17. 17. Indian Contract Act 1872 Some illustrations 1. The funds supplied to a minor for marriage of a female minor in the family are held necessaries and the moneylender was directed to reimbursed from the property of a minor(Tikki Lal V. Komal Chand(1940) 2. The expenses incurred for performing funeral of father of a minor(Bacchu Singh v. Baldeo Prasad(1933) 3. The money advanced to save minor’s property from sale in execution(kedar Nath V. Ajudhya Singh)1883 4. Education, training for trade, medical care, legal service etc.(Chappel V. Cooper)1884 5. A wrist watch for an undergraduate student,an earring for a girl, at the time of her marriage, etc(Ryder v. Wombwell)1868
  18. 18. Contract for the benefit of the Minor • Srikakulam Subrahmanyam v. Kurra Shubha Rao (ILR 1949 Mad 141 PC), In order to pay off the promissory note and mortgage debt of his father, the minor son and his mother sold a piece of the land to the holders of the promissory note. Afterwards the minor filed to recover the property back. It was found that the sale was made for the benefit of the minor and his mother (guardian) had the capacity to contract on his behalf. The sale of land was held to be valid.
  19. 19. Srikakulam Subrahmanyam v. Kurra Shubha Rao (ILR 1949 Mad 141 PC), • It was observed by the Court, Sec. 11 and Mohribibi case leave no doubt that a minor cannot contract and that if the guardian had taken no part in this transaction it would have been void. But, the contract being for the benefefit of the minor and within the power of the guardian was held to be binding upon him.
  20. 20. Indian Contract Act 1872 Persons of unsound mind As per sec.12, ‘A person is said to be of sound mind for the purpose of making a contract if, at the time when he makes it, he is capable of understanding it and of forming a rational judgment as to its effects upon his interest’ The section requires two conditions 1. He should be capable of understanding the nature and contents of the contract. 2. He should be capable of forming a rational judgment about the effects of the contract on his interest. In otherwise situation he shall be considered as unsound mind and any contract, entered into by him, would be void (Sec.11) The following persons are considered as incapable of making a contract 1. Idiot. who has completely lost his mental faculties of thinking, so is incapable of forming a rationale judgment
  21. 21. Indian Contract Act 1872 2. Lunatics, is a person whose mental faculties of thinking are deranged(disordered)but are not completely lost and he suffers from intermittent intervals of sanity or insanity. The contracts entered during sanity are valid otherwise void(exception is even during insanity period any contract made for necessities would be valid, like a contract made by a minor and the property of lunatic would be liable for repayment) 3. Intoxication, as a man under the influence of intoxication can not take a rational decision, he would be categorized as an unsound mind person, so a contract would be void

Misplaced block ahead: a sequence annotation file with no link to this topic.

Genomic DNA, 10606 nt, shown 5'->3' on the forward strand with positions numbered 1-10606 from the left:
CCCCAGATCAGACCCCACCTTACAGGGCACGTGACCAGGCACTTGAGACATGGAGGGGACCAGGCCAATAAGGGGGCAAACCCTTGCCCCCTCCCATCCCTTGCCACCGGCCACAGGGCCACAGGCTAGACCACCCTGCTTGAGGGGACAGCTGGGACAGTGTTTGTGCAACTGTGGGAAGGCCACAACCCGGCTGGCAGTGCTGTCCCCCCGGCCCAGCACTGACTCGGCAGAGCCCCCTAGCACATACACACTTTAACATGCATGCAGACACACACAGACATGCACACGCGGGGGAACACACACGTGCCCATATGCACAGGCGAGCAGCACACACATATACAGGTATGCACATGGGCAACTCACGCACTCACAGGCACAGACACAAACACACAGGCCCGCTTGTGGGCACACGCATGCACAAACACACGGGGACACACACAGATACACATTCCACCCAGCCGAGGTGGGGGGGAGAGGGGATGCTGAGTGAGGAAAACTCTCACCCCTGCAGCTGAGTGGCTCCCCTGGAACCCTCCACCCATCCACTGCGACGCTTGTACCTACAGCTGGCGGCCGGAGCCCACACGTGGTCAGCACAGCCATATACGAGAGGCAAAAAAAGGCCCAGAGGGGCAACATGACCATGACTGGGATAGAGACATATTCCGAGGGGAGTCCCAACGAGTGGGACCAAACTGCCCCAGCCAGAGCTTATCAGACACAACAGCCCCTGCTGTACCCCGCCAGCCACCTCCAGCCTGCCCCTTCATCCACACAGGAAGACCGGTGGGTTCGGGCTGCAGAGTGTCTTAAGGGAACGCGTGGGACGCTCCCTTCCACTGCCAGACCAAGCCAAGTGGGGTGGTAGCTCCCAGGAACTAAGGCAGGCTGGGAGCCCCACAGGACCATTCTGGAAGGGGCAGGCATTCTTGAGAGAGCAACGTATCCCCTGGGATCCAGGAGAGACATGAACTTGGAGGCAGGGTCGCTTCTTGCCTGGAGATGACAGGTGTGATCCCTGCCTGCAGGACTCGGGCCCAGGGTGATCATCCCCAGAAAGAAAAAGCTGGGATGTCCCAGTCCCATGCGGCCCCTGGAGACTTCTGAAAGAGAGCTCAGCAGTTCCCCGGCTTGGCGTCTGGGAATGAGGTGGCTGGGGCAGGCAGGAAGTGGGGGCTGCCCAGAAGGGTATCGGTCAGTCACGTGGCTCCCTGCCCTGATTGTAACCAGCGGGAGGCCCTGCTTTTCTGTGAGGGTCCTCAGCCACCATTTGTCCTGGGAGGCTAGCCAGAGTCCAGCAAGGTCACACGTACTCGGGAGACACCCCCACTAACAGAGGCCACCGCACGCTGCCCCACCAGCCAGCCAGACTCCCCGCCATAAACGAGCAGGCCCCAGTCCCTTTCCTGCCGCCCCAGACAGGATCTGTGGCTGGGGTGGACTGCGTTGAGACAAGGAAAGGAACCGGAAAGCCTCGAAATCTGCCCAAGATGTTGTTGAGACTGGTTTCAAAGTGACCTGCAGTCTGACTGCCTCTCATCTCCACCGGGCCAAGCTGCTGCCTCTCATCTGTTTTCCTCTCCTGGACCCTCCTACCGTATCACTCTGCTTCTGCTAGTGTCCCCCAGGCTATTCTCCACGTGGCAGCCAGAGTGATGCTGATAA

22. 22. Indian Contract Act 1872 Persons disqualified by law The following persons are disqualified by law 1. Alien Enemies, an alien is a person who is a foreigner to the land, who can be alien friend or alien enemy, the status of friend or enemy shall be determined by the relationship between the countries of citizenship, during the war or peace or on the declaration of the war. An alien enemy cannot enter into a contract with an Indian national, even he cannot sue in Indian court during the war. Any contract made by an alien enemy during the war, without a license from the central govt. is unenforceable. The contracts made before the war is either cancelled or suspended during the war and/or the govt. may impose conditions which it deem fit in the interest of the nation.
  23. 23. Indian Contract Act 1872 2. Foreign Sovereigns, diplomatic staff and accredited representatives of foreign states. These persons can enter into a valid contract and also enforce them in Indian courts. However no suit can be filed against them without prior permission of the central Govt. 3. Insolvents When a person has been declared as insolvent ,his property vests in Receiver or Official assignee, and his power to enter into a contract is withdrawn. However his disqualification of an insolvent can be removed when a competent court passes an order of this intent. 4 Convicts A convict cannot enter into a contract during imprisonment, but when that time expires or he is acquitted, he becomes eligible to enter into a contract again.